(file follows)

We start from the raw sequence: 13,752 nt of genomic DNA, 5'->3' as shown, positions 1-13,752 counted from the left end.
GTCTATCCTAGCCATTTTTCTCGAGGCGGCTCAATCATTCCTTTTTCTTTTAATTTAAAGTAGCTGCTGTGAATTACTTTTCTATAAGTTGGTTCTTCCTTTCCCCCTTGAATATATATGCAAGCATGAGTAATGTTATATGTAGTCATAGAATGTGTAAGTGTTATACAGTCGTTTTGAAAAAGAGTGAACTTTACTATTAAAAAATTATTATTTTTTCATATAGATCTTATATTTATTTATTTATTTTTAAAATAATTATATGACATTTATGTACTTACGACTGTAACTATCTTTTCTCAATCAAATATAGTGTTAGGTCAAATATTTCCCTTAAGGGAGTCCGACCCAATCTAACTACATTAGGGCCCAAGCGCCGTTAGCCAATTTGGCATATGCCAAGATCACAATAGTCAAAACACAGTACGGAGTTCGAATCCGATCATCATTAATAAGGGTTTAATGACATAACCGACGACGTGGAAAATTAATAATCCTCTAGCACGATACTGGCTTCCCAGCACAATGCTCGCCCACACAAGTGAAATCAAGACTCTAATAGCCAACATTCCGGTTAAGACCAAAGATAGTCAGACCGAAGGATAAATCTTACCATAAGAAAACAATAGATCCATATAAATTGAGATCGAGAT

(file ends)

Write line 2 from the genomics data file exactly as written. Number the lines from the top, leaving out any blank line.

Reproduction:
GTCTATCCTAGCCATTTTTCTCGAGGCGGCTCAATCATTCCTTTTTCTTTTAATTTAAAGTAGCTGCTGTGAATTACTTTTCTATAAGTTGGTTCTTCCTTTCCCCCTTGAATATATATGCAAGCATGAGTAATGTTATATGTAGTCATAGAATGTGTAAGTGTTATACAGTCGTTTTGAAAAAGAGTGAACTTTACTATTAAAAAATTATTATTTTTTCATATAGATCTTATATTTATTTATTTATTTTTAAAATAATTATATGACATTTATGTACTTACGACTGTAACTATCTTTTCTCAATCAAATATAGTGTTAGGTCAAATATTTCCCTTAAGGGAGTCCGACCCAATCTAACTACATTAGGGCCCAAGCGCCGTTAGCCAATTTGGCATATGCCAAGATCACAATAGTCAAAACACAGTACGGAGTTCGAATCCGATCATCATTAATAAGGGTTTAATGACATAACCGACGACGTGGAAAATTAATAATCCTCTAGCACGATACTGGCTTCCCAGCACAATGCTCGCCCACACAAGTGAAATCAAGACTCTAATAGCCAACATTCCGGTTAAGACCAAAGATAGTCAGACCGAAGGATAAATCTTACCATAAGAAAACAATAGATCCATATAAATTGAGATCGAGAT